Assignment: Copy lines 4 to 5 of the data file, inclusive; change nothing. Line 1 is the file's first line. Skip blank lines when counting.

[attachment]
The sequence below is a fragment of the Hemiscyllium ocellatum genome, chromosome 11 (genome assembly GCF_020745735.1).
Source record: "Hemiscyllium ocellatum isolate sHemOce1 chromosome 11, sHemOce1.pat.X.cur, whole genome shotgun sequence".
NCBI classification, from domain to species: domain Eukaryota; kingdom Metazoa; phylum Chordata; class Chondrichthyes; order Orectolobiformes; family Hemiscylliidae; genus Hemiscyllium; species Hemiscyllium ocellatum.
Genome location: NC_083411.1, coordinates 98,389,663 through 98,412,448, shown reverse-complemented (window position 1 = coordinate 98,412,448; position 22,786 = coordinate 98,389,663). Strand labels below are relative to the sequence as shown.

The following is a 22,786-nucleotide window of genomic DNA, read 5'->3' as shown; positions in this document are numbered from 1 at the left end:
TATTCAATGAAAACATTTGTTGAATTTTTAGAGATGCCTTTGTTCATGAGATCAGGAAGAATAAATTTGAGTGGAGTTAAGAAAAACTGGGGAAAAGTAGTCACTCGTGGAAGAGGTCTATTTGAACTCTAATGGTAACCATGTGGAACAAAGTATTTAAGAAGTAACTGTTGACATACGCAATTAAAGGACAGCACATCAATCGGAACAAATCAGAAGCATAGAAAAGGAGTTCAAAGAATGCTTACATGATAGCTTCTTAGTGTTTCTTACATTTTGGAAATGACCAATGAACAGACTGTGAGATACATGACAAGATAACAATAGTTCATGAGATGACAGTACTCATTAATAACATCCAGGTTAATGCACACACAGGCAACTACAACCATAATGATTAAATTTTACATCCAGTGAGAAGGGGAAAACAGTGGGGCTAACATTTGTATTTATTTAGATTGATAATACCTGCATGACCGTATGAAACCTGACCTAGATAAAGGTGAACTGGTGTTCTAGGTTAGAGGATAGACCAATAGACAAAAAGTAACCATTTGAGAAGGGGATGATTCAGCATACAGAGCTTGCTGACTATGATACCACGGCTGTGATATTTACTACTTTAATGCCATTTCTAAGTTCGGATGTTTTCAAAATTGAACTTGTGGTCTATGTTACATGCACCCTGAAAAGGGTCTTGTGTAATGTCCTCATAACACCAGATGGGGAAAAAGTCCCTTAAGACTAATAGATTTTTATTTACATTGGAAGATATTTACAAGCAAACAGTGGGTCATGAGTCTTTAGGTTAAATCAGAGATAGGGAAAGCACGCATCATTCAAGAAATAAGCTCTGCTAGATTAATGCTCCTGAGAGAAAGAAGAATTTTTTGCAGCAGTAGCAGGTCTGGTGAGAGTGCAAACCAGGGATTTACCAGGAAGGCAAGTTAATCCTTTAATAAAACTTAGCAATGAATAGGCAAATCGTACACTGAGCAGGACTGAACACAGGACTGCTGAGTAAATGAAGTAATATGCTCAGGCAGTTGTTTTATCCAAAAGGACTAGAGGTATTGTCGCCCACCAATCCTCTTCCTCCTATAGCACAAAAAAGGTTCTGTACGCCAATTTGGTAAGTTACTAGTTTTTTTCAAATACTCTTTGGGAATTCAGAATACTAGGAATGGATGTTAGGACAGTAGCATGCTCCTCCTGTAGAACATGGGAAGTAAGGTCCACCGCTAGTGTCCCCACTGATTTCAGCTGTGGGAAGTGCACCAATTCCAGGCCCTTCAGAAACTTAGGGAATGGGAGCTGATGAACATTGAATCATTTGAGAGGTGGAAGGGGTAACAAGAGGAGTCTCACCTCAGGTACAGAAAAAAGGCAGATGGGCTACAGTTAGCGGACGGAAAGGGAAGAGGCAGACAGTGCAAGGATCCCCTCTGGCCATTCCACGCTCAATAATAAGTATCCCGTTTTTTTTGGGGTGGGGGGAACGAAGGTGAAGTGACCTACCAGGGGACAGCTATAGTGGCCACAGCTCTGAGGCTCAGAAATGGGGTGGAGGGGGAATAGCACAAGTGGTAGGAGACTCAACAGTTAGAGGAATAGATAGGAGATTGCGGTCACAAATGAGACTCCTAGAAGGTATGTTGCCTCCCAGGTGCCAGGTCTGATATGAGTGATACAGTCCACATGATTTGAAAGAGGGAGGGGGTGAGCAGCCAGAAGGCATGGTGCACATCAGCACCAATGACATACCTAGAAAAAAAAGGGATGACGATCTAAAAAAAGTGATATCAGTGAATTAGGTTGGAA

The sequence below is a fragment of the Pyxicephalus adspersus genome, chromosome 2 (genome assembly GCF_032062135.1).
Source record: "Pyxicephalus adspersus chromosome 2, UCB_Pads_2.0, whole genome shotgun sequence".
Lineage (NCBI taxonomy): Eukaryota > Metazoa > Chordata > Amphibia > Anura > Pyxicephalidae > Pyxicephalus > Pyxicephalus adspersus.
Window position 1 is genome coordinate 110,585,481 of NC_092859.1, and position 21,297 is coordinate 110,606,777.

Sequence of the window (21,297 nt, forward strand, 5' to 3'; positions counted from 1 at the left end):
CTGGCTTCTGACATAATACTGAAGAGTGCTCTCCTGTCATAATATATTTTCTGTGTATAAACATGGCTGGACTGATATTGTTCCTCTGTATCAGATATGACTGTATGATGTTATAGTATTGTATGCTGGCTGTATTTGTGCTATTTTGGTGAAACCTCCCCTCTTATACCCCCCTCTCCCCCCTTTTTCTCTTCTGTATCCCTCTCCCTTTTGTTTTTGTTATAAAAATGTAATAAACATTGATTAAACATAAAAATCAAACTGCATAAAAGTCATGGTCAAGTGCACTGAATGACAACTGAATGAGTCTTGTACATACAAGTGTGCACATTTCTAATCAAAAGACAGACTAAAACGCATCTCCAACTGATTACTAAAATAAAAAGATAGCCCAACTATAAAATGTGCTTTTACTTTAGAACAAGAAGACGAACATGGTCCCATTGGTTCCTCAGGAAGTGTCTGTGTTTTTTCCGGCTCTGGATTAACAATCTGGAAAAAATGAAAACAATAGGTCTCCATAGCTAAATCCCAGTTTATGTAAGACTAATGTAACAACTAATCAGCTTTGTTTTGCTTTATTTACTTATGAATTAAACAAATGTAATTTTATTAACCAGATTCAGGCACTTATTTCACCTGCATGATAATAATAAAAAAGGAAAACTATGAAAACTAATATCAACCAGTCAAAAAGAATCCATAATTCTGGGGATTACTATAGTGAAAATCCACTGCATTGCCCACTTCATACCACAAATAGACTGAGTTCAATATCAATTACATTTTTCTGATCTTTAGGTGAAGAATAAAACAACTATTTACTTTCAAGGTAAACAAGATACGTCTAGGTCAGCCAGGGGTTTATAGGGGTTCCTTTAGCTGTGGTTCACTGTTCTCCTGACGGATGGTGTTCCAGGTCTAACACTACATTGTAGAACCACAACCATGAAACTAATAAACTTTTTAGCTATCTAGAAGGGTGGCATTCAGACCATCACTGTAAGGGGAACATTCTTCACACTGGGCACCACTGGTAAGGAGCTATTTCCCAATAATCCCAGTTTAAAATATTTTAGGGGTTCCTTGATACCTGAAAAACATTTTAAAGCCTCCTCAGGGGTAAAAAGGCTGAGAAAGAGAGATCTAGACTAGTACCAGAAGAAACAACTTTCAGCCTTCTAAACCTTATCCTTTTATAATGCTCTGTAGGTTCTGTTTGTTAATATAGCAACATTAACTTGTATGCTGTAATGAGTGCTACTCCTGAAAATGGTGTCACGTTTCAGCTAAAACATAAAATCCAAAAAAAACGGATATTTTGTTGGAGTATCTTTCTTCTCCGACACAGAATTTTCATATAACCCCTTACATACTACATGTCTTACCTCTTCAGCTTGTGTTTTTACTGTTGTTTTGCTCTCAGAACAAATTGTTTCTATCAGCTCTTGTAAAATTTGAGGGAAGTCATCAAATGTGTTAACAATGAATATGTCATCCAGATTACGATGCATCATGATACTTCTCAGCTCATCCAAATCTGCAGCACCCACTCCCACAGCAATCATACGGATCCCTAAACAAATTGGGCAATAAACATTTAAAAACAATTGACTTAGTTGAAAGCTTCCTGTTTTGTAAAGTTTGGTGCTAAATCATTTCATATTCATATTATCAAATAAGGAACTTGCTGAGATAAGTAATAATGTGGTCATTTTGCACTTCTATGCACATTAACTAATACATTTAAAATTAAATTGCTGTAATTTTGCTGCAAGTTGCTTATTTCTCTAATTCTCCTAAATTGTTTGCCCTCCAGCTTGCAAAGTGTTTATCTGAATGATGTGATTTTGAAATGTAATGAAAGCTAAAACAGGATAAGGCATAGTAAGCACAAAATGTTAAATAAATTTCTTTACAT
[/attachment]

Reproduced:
Genome location: NC_083411.1, coordinates 98,389,663 through 98,412,448, shown reverse-complemented (window position 1 = coordinate 98,412,448; position 22,786 = coordinate 98,389,663). Strand labels below are relative to the sequence as shown.

The following is a 22,786-nucleotide window of genomic DNA, read 5'->3' as shown; positions in this document are numbered from 1 at the left end: